A 19-year-old man was arrested Saturday hours after he allegedly shot and killed a woman and her adult son who had given him a place to stay and helped him find a job, friends of the victims said.

Police did not release the names of the victims, but a longtime friend identified them as Christopher Pepper, 20, and his mother, Barbara Pepper. Their bodies were found in the Bonnyville neighborhood home they reportedly shared with the suspect, Elijah Phillips, at Balboa and East La Salle streets north of Bonforte Park. Police received a report of a shooting at the home about 12:40 a.m.

El Paso County assessor's records show the home was owned by Barbara Pepper.

Police initially had put out an alert asking for the public's help in finding Phillips, warning that he should be considered armed and dangerous. His arrest was announced shortly before 11 a.m., but no details about where and how Phillips was found were released.

Chris Pepper and Phillips had known each other since childhood and were "thick as thieves," said Isaac Kale.

"They helped him get a job. This is how he repays them - by killing them," said Kale, 19. "It just doesn't make any sense."

Phillips was down on his luck and had moved in with the family about a week earlier, friends said.

Friends say Chris' girlfriend was in the house when it happened. She reportedly hid in a closet, where she heard a popping sound, they said.

Kale and five other friends, a few who had known Chris and Barbara for most of their lives, gathered Saturday morning down the street from the house, strung with yellow crime-scene tape. They cried and embraced alongside a slew of law enforcement and emergency response vehicles from Colorado Springs police and fire departments, the El Paso County Sheriff's Office and American Medical Response.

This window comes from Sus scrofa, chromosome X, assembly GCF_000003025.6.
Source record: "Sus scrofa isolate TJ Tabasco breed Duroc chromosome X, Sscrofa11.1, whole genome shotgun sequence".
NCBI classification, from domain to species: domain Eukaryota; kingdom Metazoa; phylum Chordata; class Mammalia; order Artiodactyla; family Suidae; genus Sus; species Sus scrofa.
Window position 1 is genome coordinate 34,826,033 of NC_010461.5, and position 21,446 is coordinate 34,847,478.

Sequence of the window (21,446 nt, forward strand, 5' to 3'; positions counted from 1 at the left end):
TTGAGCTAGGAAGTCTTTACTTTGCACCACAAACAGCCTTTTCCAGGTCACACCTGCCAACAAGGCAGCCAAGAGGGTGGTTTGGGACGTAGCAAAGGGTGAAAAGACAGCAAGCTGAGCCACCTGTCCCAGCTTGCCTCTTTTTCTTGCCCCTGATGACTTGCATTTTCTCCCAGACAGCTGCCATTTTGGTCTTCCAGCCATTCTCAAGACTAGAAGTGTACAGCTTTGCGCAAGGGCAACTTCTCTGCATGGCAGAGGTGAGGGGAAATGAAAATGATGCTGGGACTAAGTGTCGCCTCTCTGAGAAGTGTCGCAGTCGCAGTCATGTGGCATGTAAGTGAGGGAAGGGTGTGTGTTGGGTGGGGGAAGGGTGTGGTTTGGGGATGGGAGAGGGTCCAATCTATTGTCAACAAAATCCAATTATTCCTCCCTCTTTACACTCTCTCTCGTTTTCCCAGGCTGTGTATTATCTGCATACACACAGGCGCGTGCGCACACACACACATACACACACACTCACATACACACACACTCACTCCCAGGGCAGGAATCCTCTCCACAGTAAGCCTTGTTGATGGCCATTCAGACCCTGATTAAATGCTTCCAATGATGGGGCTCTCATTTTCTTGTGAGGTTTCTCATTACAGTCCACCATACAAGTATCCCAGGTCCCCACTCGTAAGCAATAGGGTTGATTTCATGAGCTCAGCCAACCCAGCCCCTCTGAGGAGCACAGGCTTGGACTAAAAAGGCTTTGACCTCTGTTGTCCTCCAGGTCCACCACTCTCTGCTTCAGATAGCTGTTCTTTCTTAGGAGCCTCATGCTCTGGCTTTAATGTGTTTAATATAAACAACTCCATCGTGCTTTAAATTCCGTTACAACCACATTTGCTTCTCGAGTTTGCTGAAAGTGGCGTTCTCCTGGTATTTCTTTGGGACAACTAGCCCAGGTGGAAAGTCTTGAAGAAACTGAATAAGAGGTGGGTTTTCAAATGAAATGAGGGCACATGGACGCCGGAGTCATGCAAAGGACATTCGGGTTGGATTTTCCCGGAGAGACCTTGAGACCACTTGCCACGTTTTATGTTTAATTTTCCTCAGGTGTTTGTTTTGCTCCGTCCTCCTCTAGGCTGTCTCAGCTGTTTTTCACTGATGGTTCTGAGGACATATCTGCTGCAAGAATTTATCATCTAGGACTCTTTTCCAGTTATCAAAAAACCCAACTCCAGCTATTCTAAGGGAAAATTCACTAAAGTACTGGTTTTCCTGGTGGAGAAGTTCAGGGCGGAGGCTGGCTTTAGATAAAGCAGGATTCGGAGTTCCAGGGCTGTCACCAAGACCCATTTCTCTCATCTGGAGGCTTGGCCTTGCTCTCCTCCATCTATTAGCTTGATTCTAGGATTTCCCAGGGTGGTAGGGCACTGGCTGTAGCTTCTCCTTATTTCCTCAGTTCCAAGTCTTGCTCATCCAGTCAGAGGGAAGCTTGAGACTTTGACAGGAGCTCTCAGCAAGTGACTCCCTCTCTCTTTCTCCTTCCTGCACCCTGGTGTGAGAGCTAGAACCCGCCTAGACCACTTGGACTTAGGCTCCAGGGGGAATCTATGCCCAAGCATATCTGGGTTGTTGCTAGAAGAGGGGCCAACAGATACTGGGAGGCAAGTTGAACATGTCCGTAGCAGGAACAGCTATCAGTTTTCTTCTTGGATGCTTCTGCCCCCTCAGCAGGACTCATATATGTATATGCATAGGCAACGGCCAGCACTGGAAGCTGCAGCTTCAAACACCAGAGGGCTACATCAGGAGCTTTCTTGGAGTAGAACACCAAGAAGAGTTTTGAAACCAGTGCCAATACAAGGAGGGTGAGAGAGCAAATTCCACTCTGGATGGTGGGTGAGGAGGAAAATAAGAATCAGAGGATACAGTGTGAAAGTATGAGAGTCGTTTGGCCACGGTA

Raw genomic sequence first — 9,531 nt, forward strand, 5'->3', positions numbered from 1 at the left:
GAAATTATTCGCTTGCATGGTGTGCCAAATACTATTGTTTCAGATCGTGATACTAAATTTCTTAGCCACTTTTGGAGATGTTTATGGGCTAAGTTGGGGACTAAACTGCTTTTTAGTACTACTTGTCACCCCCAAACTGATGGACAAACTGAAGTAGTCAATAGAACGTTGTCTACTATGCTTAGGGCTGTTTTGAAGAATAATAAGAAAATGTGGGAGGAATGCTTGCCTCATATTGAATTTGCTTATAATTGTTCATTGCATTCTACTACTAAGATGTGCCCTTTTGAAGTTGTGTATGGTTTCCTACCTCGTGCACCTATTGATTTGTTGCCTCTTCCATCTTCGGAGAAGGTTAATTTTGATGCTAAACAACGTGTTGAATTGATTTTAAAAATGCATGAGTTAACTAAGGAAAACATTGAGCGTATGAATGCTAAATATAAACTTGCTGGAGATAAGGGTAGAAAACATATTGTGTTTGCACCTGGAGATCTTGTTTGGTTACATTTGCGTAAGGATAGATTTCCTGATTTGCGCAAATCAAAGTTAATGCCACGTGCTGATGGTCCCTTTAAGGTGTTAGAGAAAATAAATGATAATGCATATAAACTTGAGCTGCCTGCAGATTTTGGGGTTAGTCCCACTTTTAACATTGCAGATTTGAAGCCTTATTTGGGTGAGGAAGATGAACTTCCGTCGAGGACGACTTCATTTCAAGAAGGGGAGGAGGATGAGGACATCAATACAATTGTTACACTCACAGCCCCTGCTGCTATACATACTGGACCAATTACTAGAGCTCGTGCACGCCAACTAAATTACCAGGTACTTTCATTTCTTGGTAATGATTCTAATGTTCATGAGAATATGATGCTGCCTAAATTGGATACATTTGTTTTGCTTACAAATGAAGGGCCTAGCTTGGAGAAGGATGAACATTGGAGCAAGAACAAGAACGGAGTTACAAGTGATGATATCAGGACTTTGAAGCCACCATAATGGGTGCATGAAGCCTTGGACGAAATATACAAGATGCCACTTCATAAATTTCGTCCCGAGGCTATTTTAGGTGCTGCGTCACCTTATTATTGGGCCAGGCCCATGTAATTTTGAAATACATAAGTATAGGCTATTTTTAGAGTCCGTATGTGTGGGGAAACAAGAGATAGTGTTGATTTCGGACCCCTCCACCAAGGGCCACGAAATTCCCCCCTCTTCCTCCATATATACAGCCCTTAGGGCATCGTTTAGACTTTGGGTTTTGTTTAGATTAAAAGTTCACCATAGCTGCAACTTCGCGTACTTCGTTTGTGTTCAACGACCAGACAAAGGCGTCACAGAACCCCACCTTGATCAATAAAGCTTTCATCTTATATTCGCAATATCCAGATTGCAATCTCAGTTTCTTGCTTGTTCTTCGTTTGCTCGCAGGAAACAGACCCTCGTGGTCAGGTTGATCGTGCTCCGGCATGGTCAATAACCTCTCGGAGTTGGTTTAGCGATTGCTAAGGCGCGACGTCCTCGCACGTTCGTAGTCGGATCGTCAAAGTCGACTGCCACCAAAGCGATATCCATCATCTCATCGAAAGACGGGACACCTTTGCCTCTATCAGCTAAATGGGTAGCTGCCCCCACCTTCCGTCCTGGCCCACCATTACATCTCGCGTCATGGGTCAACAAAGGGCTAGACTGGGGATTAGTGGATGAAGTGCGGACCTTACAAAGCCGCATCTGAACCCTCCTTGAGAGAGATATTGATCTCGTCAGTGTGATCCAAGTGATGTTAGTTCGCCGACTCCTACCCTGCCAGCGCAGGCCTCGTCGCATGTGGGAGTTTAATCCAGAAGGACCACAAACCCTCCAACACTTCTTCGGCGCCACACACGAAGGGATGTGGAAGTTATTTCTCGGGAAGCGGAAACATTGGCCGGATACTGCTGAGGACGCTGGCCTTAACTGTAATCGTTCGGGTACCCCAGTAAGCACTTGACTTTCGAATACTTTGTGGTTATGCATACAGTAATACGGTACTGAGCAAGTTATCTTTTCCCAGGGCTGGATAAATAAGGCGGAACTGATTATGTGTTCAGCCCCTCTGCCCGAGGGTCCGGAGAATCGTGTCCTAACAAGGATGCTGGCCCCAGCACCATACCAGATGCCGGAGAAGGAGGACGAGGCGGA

They recalled the mother and son as loving, kind-hearted and quick to welcome and care for newcomers in their lives.

"She was a mother to everybody she came across," Eric St. Charles, 20, said of Barbara.

Chris was working as a server at a burger restaurant and studying business at Pikes Peak Community College, where he started taking classes after he graduated from Coronado High School in 2015.

He loved electronic dance music and his fluffy calico cat, Keyabo, whose paw print is tattooed on his chest.

"He was just a wonderful human being," said Zach Tucker, who met Chris in November at a show at the Springs' Rawkus concert hall. "I was honestly hoping I would know that dude for the rest of my life."

Friends recalled his energetic and fun-loving spirit, fascination with outer space and renewable energy and ability to carry on a meaningful conversation about almost anything.

"He was his own person," Kale said. "He wanted to shape the world into a better era, a better future."

Phillips, whose stepfather was in the military, lived in Germany for several years before returning to Colorado, Kale said. He described Phillips, once a close friend, as somewhat quiet and introverted to those he didn't know.

"Whenever he was around us, he'd open up and blossom," Kale said. "It's weird to think about him now considering what he just did."

Kale last spoke to Chris on the phone on Friday night. The two had planned to hang out after Chris' shift ended at work. "Now I know why he didn't call back."

If the deaths are ruled homicides, they will be the 13th and the 14th this year in Colorado Springs. Through early May last year, there had been five homicides in the city.

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